By Aris Melissaratos
This article can also be seen in the Hellenic News of America here.
International dramas are seldom what they seem to be at the time they unfold. Fast-changing news reports generally focus on politicians performing for the cameras. This theater of geopolitics makes for absorbing television and gripping headlines but often masks deeper realities. So it is with the Greek debt crisis, which contains much food for thought for everyone concerned with the nature of national prosperity.
While it’s true that the road to Greece’s problems was paved with fiscal mistakes by multiple parties, there’s a good deal more to the story than fiscal mismanagement. Economic well-being doesn’t depend only on sound accounting. It’s also shaped by political agendas and psychological climates which influence national and regional productivity strategies. Although money must of course be managed wisely, countries and regions need not only skilled wealth managers to prosper, but creative wealth generators whose innovative ideas are encouraged and nurtured by civic leaders with the political will to create new eras of prosperity by challenging the status quo even if this means upsetting entrenched power groups.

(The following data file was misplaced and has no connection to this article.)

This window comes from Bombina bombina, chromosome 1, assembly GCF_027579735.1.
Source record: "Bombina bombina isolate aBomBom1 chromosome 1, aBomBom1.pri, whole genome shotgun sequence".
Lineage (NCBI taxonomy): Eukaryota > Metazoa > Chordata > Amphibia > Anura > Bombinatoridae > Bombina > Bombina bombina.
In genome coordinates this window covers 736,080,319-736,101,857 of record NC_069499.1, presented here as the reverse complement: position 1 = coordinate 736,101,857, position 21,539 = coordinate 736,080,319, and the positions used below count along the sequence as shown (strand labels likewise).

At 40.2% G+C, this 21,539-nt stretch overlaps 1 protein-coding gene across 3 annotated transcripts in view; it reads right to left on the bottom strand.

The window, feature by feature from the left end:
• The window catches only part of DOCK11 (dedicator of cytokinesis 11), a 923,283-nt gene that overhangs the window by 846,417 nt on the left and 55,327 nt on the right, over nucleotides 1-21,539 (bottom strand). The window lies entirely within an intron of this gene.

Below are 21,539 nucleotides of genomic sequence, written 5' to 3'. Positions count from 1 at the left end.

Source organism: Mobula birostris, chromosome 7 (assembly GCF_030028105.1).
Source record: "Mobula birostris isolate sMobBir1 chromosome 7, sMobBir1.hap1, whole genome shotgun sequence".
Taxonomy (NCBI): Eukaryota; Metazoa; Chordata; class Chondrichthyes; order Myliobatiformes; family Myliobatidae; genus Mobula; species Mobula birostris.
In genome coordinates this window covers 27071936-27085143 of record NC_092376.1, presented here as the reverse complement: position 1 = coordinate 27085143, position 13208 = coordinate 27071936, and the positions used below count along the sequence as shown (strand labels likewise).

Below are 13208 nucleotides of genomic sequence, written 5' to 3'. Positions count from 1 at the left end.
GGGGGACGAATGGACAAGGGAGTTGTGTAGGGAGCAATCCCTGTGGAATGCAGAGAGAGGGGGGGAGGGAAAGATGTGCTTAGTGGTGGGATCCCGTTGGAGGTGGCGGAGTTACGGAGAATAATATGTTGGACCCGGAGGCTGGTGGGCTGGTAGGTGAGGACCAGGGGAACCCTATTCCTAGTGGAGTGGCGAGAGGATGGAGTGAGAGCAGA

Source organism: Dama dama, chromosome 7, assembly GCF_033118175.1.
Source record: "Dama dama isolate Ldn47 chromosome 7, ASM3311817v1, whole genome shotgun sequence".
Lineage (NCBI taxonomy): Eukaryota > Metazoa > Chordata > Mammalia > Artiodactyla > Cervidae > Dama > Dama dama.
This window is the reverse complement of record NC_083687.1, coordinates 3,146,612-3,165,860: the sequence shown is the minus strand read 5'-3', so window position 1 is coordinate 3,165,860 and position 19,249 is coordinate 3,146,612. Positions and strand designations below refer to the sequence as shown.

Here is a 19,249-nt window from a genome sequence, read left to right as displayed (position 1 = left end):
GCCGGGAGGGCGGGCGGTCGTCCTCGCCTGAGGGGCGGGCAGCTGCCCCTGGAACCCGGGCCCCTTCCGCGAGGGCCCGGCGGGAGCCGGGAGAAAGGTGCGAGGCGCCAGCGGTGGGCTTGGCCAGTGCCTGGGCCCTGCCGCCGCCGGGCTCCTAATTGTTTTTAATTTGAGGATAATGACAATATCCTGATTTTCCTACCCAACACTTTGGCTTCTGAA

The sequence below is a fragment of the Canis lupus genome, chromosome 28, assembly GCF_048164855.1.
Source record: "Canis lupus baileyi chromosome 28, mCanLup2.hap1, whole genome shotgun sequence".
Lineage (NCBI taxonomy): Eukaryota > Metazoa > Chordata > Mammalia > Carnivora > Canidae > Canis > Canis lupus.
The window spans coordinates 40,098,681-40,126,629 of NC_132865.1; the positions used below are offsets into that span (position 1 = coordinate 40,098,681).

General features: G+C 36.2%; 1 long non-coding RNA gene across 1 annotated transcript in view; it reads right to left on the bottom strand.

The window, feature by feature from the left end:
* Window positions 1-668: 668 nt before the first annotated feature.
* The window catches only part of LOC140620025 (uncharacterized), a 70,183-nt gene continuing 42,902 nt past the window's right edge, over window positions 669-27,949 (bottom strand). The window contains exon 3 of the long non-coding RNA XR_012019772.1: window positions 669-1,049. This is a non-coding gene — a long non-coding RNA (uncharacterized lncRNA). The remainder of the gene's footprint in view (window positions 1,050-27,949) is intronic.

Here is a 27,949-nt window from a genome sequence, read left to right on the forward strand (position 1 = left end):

These truths, explained in a book I’ve co-authored, INNOVATION, were demonstrated to me by a long career at Westinghouse, one of America’s biggest and most creative technology corporations. I then saw them reaffirmed during my tenure as Maryland’s Business and Economic Development Secretary and my years as director of Johns Hopkins University’s intellectual capital commercialization. These environments showed me repeatedly that while there are often overlaps between managing wealth and creating it, the two tasks are qualitatively different.
As economist Aristos Doxiadis has observed, Greece’s economic development has been handicapped by over-regulation, bureaucracy, the protection of power groups, and an unwillingess to transcend a small-business mentality. These obstacles have been exacerbated by a lack of political will, and a political culture devoted to squabbling rather than bold initiatives. Instead of a determined national mission to chart a new era of prosperity for the country, there has been a sense of entitlement and an expectation that prosperity and economic health must somehow appear on demand without cultivation. In short, Greece has been crippled by a lack of entrepreneurial action, an aversion to innovation, and an apparent inertia which has tragically prevented this land of historically majestic creative imagination from thinking big about its 21st-century future.